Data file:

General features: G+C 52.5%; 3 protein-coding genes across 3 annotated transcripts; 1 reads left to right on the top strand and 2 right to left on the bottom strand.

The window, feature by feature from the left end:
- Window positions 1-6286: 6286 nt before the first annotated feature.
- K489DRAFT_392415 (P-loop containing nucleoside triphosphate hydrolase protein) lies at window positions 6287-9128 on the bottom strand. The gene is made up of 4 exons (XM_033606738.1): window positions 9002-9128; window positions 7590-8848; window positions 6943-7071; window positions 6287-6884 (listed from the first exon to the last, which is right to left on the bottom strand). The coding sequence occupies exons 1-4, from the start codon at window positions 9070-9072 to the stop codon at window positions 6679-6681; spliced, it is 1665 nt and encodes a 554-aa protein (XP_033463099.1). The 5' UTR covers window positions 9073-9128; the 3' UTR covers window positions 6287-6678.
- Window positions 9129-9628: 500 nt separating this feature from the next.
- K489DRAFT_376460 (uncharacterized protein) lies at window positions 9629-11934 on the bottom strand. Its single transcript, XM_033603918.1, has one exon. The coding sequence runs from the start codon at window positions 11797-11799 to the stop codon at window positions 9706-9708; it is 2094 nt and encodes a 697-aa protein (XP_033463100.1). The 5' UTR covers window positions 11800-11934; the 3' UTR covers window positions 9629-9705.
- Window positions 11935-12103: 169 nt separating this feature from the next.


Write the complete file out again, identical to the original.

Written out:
General features: G+C 52.5%; 3 protein-coding genes across 3 annotated transcripts; 1 reads left to right on the top strand and 2 right to left on the bottom strand.

The window, feature by feature from the left end:
- Window positions 1-6286: 6286 nt before the first annotated feature.
- K489DRAFT_392415 (P-loop containing nucleoside triphosphate hydrolase protein) lies at window positions 6287-9128 on the bottom strand. The gene is made up of 4 exons (XM_033606738.1): window positions 9002-9128; window positions 7590-8848; window positions 6943-7071; window positions 6287-6884 (listed from the first exon to the last, which is right to left on the bottom strand). The coding sequence occupies exons 1-4, from the start codon at window positions 9070-9072 to the stop codon at window positions 6679-6681; spliced, it is 1665 nt and encodes a 554-aa protein (XP_033463099.1). The 5' UTR covers window positions 9073-9128; the 3' UTR covers window positions 6287-6678.
- Window positions 9129-9628: 500 nt separating this feature from the next.
- K489DRAFT_376460 (uncharacterized protein) lies at window positions 9629-11934 on the bottom strand. Its single transcript, XM_033603918.1, has one exon. The coding sequence runs from the start codon at window positions 11797-11799 to the stop codon at window positions 9706-9708; it is 2094 nt and encodes a 697-aa protein (XP_033463100.1). The 5' UTR covers window positions 11800-11934; the 3' UTR covers window positions 9629-9705.
- Window positions 11935-12103: 169 nt separating this feature from the next.